Figure 1: The initial computerized tomography (a), osteotomy of the lateral wall of the left maxillary sinus (b), and the sinus membrane rupture and subsequent lift (c).

The sinus membrane was carefully lifted and, with the aid of resorbable collagen (Bio-Guide), the membrane perforation was protected for the purpose of containing the graft material (2 g flask of Bio-Oss) (Figure 2).

Figure 2: Filling the maxillary sinus with bone particles (a) and coating it with collagen membrane (b).

Next, the local flap was repositioned and sutured with 4.0 silk thread. The patient was prescribed 500 mg of amoxicillin, every 8 hours, for 7 days.

Six months later, the time required for maturation of the grafted tissue, a periapical radiograph, was taken of the site that determined that the maxillary sinus membrane lift had been successful.

During a second surgery, performed five months after the first, a fragment of bone tissue was removed with a trephine number 2 bur from in the grafted area and carefully identified. This bone was placed in a container with fixative solution for subsequent histological analysis of the bone tissue. A Drive CM implant (Neodent, Curitiba, PR, Brazil) measuring 3.5 mm in diameter and 11.5 mm in length was then installed, with a final insertion torque of 45 Ncm (Figure 3).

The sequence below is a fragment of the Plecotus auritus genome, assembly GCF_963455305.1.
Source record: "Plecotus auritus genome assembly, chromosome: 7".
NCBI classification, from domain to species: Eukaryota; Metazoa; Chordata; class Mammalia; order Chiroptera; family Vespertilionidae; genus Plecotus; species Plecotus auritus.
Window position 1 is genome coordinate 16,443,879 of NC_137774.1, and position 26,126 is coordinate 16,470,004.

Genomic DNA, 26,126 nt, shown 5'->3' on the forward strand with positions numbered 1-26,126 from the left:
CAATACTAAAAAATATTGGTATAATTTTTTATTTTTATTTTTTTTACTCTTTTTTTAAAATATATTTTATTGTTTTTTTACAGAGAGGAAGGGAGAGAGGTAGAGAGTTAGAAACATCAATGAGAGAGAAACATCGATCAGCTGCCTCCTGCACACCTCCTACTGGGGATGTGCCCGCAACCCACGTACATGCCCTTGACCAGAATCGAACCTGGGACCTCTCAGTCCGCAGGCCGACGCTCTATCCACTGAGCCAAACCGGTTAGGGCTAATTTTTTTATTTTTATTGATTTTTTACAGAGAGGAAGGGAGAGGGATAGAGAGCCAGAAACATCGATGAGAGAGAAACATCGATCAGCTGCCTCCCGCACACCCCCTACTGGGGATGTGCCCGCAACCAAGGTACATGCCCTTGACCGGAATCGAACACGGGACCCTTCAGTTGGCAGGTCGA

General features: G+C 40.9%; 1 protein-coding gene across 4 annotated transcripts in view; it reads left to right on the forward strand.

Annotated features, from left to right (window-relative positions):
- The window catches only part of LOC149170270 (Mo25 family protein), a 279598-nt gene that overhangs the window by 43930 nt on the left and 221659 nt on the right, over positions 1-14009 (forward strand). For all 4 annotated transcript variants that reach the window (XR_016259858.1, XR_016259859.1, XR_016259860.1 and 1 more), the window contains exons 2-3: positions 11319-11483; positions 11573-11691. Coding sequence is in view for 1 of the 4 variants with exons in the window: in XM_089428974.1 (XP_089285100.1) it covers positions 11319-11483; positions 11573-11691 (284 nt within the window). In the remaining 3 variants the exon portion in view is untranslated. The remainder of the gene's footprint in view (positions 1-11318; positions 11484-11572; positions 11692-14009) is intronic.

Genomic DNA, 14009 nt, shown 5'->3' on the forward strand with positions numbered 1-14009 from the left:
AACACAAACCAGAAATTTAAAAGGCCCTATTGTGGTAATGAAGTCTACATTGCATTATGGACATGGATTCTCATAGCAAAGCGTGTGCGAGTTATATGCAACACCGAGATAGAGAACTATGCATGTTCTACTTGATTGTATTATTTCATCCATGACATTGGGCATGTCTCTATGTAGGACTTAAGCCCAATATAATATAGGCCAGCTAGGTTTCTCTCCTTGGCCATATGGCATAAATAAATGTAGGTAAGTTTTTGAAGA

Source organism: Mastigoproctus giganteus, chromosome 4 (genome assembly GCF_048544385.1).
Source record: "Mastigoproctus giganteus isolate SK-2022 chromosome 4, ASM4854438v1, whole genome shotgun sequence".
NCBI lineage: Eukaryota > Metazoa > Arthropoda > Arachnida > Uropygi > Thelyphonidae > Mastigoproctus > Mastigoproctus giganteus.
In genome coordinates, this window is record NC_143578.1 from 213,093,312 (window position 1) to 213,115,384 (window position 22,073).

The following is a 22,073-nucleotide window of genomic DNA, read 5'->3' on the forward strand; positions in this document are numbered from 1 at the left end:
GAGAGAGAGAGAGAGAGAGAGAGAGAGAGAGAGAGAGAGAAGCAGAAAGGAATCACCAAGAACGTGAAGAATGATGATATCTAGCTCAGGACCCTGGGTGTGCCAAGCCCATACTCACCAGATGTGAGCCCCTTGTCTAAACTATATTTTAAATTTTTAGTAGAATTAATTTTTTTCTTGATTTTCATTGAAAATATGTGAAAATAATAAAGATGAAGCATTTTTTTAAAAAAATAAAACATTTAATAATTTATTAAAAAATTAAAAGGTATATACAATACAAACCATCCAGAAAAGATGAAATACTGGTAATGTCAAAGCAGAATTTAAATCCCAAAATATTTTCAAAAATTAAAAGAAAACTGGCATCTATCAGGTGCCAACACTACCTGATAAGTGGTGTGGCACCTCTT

Figure 3: Removal of a fragment of bone tissue from the graft area (a) with a trephine number 2 bur following treatment (b). Implant placement (c) and final periapical radiograph (d).

The reopening and installation of healing abutments were performed following the six-month interval required for osseointegration of the implants. The prosthetic component was installed later and a mold was made for fabrication of the provisional and definitive porcelain-fused-to-metal (PFM) crowns (Figure 4).

Figure 4: Finalized porcelain-fused-to-metal crown (a) and final X-ray (b).
2.1. Histological Processing

For the histological processing, the specimen was quickly immersed in a beaker containing 40 mL of fixative. The fixative consisted of 4% formaldehyde (prepared from paraformaldehyde) + 0.1% glutaraldehyde buffered with 0.1 M sodium cacodylate and pH 7.2. Next, the beaker containing the material and fixer was placed in a container with ice for subsequent microwave irradiation in a Pelco 3440 oven (Ted Pella, Redding, CA, USA) operating at 100% power for 3 cycles of 5 min each, at a maximum temperature of 37°C [4]. Following fixation in the microwave oven, the specimens were transferred to a fixative for 6 h at room temperature, after which the material was maintained overnight at 4°C. The following day, the specimen was washed in cacodylate buffer 0.01 M sodium, pH 7.2 and decalcified in 4.13% EDTA for 30 days. The sample was then dehydrated in serial, increasing concentrations of ethanol, clarified in xylene, infiltrated, and subsequently embedded in paraffin (Sigma, St. Louis, USA). Four mm thick sections were stained with hematoxylin and eosin and the images were analyzed and captured under an Olympus BX-60 light microscope coupled to the Cell F image capture and analysis system (Olympus, Tokyo, Japan).